“Ceasefire”

Monday, December 12, 2016 - 4:49 pm

“Ceasefire”

I
 Put in mind of his own father and moved to tears
 Achilles took him by the hand and pushed the old king
 Gently away, but Priam curled up at his feet and
 Wept with him until their sadness filled the building.

II
 Taking Hector's corpse into his own hands Achilles
 Made sure it was washed and, for the old king's sake,
 Laid out in uniform, ready for Priam to carry
 Wrapped like a present home to Troy at daybreak.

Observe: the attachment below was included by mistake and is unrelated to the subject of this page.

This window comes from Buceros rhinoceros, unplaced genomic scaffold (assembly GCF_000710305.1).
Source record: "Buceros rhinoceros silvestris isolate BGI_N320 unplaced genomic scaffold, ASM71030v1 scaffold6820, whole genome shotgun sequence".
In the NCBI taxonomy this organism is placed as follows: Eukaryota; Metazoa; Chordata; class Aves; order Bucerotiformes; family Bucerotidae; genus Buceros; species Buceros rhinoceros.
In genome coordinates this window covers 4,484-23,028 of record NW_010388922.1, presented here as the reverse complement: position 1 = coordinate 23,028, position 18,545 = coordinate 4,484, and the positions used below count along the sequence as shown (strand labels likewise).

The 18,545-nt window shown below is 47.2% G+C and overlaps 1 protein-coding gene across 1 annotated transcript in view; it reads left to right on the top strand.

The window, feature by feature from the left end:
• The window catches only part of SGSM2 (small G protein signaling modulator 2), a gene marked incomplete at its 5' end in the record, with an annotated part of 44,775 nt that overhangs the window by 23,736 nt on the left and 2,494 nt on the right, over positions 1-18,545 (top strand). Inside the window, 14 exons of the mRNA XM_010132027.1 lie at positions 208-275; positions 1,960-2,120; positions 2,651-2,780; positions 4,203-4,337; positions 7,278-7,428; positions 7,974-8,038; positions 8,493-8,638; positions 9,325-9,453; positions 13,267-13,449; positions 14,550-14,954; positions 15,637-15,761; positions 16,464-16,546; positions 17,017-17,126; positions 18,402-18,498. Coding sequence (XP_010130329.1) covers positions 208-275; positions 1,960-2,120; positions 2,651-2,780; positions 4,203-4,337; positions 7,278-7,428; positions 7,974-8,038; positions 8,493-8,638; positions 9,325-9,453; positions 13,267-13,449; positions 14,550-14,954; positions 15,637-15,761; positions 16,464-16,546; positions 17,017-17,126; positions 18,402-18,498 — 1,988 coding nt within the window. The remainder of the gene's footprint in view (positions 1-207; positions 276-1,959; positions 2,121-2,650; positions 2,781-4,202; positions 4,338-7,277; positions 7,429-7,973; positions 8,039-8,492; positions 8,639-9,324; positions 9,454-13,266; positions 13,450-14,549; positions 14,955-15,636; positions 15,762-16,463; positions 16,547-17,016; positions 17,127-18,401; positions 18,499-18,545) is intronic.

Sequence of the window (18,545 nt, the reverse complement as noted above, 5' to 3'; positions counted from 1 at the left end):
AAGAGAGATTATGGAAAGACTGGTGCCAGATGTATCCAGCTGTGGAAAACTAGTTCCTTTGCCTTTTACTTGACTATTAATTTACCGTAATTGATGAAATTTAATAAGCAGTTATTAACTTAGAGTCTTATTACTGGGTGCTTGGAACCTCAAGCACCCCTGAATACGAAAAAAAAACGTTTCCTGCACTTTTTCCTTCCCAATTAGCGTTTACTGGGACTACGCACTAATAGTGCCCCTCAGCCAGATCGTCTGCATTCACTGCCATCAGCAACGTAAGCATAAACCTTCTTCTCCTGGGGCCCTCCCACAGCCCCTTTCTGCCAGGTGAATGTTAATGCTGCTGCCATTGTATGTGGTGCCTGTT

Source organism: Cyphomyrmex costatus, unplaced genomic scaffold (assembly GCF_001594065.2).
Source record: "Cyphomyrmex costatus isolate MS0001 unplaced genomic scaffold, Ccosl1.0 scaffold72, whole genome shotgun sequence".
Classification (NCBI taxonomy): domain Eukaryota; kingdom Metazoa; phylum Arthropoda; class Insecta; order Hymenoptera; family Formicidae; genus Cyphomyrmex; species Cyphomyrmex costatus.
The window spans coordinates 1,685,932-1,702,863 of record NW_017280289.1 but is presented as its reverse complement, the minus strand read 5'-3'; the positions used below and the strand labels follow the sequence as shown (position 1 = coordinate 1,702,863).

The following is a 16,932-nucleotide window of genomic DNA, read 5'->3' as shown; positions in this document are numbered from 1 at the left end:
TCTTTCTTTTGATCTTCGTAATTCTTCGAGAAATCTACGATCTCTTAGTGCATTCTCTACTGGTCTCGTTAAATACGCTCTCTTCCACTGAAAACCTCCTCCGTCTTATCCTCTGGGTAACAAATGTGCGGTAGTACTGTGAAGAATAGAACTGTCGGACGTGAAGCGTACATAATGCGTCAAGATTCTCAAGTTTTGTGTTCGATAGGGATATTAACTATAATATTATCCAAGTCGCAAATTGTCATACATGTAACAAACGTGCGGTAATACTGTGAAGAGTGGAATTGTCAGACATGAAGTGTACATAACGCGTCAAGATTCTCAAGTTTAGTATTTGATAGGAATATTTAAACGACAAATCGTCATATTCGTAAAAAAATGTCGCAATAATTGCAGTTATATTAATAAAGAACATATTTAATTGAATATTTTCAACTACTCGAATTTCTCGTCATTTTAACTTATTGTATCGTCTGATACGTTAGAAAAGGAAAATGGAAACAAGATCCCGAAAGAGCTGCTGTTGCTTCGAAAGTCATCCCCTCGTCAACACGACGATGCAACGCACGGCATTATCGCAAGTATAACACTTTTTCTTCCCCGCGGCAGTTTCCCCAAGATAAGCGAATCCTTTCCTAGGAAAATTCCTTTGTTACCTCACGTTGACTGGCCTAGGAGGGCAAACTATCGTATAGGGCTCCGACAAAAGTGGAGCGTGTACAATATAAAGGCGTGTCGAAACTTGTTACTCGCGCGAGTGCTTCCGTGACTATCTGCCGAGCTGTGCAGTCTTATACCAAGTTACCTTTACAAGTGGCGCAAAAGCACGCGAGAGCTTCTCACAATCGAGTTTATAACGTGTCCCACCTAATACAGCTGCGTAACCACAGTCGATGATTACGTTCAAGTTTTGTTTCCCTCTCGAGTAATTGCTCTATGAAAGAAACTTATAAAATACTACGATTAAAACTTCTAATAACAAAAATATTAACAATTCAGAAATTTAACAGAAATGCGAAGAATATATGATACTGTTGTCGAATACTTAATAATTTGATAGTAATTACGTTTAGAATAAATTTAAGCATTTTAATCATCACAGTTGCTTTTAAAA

III
 When they had eaten together, it pleased them both
 To stare at each other's beauty as lovers might,
 Achilles built like a god, Priam good-looking still
 And full of conversation, who earlier had sighed:

IV
 'I get down on my knees and do what must be done
 And kiss Achilles' hand, the killer of my son.'

This poem is excerpted with permission from Collected Poems. For more poetry, visit our Poetry Radio Project.

Share Post

Contributor

Michael Longley

has written more than 20 books of poetry, including Collected Poems, Gorse Fires, and his most recent collection, The Stairwell. He was the professor of poetry for Ireland from 2007 to 2010 and is the winner of the Whitbread Poetry Prize, the T.S. Eliot Prize, the Hawthornden Prize, and the Griffen Prize. In 2015 he was honored with the Freedom of the City of Belfast.

Share Your Reflection

Reflections